The Isle of Skye is the largest island in the Inner Hebrides. The island’s peninsula radiates from a mountainous centre dominated by the Cuillins, the bare rocky edges of which provides some of the most dramatic scenery in Scotland.
It has been suggested that the island’s name comes from its winged shape (skitis in Celtic). It was also referred to by the Norse as Skuy (misty isle). Its poetic name in Gaelic translates to Island of the Mist, and on an average day, as it is throughout most of the year, Skye rests beneath a layer of mist.
June 8, 2016
I arrive at Saucy Mary’s Lodge, meet my roommates and end up having dinner with them on the floor. Later, I join them on the ‘walk’ that somehow needs at least 10 women.
The midges are out and abundant and they are absolutely awful. Still, we flash our bras to the sea. I learn they’re all from a group tour. We visit the pub and spend the evening listening to how their tour guide had been making stories up and how he got them all fooled.
June 9, 2016
I wanted to leave early, unfortunately (and fortunately too as I got extra hours of sleep), the first and only bus to Elgol departs at 9:30 and it was late. I am learning the art of small talk in Scotland. It’s so easy here and at the same time so difficult because Scottish accent has always been almost impossible to get for me. I talk to a man from Inverness waiting for his bus. His sister is running the Half Marathon on Saturday. I was getting worried as to whether the bus was coming or not but it came after all. Throughout the 40-minute drive to Elgol, there’s just me and one other passenger. So Skye.
Elgol is a village on the shores of Loch Scavaig with a population of 150, majority of which speak Gaelic. It’s the perfect vantage point for the Black Cuillin. Due to the area’s scenic beauty, most of the properties here are holiday homes and are not occupied year-round.
It was a fine day, one of the finest for Skye I’d say. The sea was a mirror surface, the sky almost entirely cloudless, and the midges only in the shade.
I wanted to go up the Sgurr na Stri but as I had a half marathon two days away, didn’t want to kill my legs with the long hike all the way from Sligachan so I decided to cheat and take one of the boats from Elgol.
It was a short boat trip as the sea was so calm, and along the way we listened to stories about the surrounding islands and their wee population.
The Isle of Soay was bought by author Gavin Maxwell who then established a factory to process shark oil from basking sharks. It was unsuccessful and was closed within 3 years. Most of the residents were resettled to Mull.
We got to see some of the wildlife too: seals and seabirds and eagles and gigantic jellyfish gliding so beautifully just beneath the water surface.
The boat stops by the mouth of the Scavaig River (also known as Coruisk River), which at just a few hundred meters long, is one of the shortest in the UK. Only one other river may be shorter.
Loch Coruisk is an inland freshwater loch that lies at the foothills of the Black Cuillin. It can be reached either by a 7-8 mile hike from Sligachan, a long hike from Elgol involving The Bad Step, or a short boat trip from Elgol to the mouth of the River Scavaig.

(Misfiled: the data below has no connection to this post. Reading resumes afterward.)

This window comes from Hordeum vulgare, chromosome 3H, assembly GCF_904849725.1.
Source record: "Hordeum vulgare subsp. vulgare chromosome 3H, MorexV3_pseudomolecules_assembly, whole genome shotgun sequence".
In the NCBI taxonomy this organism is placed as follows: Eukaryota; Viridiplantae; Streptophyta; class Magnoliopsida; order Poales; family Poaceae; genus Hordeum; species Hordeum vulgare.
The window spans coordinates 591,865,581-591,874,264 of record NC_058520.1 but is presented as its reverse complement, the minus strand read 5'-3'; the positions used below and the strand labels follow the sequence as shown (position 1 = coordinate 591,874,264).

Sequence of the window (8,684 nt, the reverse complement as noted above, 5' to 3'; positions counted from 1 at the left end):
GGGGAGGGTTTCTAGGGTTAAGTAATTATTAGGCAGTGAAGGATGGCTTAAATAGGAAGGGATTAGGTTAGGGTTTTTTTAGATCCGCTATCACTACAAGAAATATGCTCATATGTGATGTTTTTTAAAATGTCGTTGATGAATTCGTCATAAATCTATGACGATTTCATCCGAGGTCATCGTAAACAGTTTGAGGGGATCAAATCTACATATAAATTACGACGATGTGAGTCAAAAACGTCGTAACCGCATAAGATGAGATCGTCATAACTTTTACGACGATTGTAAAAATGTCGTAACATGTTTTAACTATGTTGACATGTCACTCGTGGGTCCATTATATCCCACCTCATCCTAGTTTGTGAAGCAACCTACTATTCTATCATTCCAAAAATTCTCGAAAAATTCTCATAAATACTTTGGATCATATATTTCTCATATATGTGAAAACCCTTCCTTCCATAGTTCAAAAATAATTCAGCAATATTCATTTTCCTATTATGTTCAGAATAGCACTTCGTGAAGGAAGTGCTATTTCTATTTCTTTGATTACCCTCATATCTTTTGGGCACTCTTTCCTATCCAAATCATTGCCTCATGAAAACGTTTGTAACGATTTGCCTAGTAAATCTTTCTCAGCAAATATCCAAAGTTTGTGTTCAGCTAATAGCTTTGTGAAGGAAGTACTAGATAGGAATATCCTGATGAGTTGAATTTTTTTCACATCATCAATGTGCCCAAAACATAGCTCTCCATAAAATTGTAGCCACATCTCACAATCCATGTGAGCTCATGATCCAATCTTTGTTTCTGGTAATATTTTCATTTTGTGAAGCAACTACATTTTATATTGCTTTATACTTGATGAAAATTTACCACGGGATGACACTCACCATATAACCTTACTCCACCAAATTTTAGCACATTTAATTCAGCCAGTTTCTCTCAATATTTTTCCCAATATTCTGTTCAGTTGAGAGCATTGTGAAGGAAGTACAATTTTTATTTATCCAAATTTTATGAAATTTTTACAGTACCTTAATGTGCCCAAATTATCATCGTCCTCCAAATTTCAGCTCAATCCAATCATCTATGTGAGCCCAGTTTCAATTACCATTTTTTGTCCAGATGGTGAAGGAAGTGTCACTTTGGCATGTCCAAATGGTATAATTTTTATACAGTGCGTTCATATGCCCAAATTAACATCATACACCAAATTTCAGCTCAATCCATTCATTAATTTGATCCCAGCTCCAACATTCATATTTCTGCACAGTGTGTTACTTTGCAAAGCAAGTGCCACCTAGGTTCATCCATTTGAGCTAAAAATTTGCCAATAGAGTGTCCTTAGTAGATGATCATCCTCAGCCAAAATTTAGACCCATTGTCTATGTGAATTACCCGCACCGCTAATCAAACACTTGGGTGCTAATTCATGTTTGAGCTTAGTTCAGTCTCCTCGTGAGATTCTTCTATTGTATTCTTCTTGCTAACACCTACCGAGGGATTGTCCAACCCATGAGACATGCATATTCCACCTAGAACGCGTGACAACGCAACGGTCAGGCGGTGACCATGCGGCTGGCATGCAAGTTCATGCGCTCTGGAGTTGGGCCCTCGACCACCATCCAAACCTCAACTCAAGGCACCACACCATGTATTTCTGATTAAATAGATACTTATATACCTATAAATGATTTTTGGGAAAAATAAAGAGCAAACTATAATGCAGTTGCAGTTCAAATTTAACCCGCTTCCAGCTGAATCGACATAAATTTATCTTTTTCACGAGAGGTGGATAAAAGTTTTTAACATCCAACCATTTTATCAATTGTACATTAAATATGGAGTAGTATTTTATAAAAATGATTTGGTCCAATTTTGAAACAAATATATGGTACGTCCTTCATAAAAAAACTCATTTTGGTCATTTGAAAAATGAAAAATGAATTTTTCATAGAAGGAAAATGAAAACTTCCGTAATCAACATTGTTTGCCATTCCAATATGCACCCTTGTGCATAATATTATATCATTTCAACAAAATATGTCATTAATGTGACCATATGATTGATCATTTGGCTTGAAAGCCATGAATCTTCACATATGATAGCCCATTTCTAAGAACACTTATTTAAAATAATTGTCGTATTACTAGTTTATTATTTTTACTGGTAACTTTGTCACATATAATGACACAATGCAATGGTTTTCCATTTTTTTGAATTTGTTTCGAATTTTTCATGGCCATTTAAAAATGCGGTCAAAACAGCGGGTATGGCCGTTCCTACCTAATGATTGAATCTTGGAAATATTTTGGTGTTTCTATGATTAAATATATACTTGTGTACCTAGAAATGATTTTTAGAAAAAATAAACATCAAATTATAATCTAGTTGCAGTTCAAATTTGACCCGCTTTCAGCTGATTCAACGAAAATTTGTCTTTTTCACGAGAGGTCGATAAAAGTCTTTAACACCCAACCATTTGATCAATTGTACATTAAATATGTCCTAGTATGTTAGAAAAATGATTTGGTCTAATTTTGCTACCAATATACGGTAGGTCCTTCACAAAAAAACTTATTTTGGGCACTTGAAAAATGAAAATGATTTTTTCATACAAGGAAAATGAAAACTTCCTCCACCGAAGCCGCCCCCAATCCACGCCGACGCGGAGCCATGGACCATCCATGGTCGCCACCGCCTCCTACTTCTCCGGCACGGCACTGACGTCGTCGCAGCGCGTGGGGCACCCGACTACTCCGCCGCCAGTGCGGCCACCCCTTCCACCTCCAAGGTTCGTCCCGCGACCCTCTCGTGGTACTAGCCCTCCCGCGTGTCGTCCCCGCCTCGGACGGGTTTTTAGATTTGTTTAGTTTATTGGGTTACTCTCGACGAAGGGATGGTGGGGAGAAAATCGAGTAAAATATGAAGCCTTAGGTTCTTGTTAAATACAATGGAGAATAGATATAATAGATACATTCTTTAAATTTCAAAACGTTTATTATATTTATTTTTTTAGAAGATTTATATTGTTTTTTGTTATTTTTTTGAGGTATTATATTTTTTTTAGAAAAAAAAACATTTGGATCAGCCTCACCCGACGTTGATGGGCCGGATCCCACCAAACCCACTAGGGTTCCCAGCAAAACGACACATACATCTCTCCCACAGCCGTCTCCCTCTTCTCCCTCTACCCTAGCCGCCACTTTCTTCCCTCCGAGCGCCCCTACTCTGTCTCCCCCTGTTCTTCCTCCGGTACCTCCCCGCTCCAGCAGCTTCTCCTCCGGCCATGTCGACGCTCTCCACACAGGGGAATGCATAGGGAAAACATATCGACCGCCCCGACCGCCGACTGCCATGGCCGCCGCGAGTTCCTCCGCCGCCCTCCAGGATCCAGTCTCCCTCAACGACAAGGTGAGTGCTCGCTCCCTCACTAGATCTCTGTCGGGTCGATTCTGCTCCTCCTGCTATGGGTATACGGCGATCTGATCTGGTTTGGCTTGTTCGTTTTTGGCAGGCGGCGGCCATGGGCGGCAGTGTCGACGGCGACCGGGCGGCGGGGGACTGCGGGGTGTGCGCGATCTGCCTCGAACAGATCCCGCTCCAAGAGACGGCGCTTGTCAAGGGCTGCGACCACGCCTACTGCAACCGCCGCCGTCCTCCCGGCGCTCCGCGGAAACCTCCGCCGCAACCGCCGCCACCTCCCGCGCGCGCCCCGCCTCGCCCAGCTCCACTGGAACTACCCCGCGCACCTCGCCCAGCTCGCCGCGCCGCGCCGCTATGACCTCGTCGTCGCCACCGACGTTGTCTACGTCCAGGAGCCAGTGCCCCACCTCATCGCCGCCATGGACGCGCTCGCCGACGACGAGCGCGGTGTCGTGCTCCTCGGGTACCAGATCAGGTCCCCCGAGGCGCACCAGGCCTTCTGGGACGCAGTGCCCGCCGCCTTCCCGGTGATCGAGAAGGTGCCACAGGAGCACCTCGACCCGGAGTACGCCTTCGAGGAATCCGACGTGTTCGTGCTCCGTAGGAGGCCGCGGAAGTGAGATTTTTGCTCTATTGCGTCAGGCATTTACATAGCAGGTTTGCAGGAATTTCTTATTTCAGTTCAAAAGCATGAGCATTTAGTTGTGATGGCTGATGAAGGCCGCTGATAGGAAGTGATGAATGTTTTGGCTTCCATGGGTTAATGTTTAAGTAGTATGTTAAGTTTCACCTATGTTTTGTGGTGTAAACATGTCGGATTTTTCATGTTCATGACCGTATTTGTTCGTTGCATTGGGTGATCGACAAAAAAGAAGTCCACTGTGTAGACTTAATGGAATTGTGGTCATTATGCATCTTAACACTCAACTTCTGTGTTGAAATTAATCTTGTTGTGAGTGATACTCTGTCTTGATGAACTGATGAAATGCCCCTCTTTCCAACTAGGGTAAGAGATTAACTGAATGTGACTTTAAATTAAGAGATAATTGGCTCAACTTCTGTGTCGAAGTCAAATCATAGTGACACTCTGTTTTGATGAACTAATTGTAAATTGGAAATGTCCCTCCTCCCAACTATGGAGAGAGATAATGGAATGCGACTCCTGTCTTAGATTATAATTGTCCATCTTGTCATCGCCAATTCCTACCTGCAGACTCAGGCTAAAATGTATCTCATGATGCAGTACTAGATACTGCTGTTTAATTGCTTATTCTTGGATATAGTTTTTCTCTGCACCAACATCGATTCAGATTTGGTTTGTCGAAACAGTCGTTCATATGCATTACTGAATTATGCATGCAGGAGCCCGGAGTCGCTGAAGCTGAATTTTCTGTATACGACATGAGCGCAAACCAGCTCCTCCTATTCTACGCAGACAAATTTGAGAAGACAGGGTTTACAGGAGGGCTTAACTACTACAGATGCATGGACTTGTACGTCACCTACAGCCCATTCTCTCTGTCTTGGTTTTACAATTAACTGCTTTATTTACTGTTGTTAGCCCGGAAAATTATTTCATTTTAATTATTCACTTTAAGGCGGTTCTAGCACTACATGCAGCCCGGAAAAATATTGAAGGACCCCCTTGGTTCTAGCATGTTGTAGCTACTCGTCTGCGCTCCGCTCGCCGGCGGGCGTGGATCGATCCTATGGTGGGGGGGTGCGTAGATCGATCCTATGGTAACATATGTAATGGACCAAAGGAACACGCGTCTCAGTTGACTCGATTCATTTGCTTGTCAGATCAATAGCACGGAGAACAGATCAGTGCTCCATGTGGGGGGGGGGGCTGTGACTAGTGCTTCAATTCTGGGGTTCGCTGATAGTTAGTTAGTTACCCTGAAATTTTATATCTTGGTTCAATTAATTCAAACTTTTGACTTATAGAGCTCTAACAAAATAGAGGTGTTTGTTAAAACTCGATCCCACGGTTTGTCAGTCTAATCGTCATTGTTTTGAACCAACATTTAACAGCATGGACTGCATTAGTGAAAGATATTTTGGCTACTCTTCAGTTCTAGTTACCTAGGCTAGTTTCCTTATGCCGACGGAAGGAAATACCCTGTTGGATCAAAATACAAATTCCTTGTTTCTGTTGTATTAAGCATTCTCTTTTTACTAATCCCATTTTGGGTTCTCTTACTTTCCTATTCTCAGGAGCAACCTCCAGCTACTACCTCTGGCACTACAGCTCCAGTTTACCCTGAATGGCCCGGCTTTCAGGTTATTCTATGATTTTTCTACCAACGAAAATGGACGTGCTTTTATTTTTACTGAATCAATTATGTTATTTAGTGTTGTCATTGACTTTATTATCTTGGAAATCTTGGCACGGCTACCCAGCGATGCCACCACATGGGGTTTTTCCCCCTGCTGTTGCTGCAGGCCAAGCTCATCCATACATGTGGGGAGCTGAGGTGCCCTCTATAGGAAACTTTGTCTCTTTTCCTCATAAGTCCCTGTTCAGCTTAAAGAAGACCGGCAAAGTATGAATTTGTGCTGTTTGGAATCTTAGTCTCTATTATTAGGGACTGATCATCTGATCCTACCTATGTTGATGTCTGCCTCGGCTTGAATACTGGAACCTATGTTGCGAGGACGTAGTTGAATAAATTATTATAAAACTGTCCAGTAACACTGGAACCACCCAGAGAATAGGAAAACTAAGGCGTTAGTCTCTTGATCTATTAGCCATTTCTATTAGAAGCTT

The Cuillin (Black Cuillin to distinguish it from the smaller hills found across Sligachan) is a range of rocky mountains on the Isle of Skye. Its summits are bare rock, jagged and with steep cliffs and deep cut gullies, and they are absolutely beautiful.
“Rarely human eye has known
A scene so stern as that dread lake,
With its dark ledge of barren stone…”
Sir Walter Scott
According to local lore, the loch is home to a kelpie. Kelpies are space-shifting water spirits that inhabit the lochs and pools of Scotland. They are usually described as horses that can take the form of humans.
I wanted to hike up the Sgurr na Stri all the way to Sligachan but having decided there was a fine line between adventure and stupidity, decided to leave it for another time. I was empty-handed: alone with 1 protein bar, no map, and no mobile connectivity.
The boat back managed to arrive at just after 14:00 and running all the way up the hill to the bus stop, I managed to run after the bus, slam my hand against its rear and the driver pulled up. I was the only passenger to Broadford.
I wanted to go to Portree as I had ample time and daylight left but then I would have only a few hours to be there as the last bus out was at 17:40. This is the reality of public transport in Skye and the reason a car is definitely handy. Life moves endearingly slow here and transport is run by three different companies: the local Stagecoach, the Highland Citylink, and the school buses.
I spent a few minutes at a café in Broadford and managed to sneak in a much-needed grocery too while waiting for the bus that would take me back to Kyleakin. It had been a perfect day, and it wasn’t even over yet. I hadn’t wished for summer. My first encounter with Skye taught me to not expect anything from the weather, and yet it was such a sunny day that I got dark without having realised it. Yes, I got a tan in Scotland.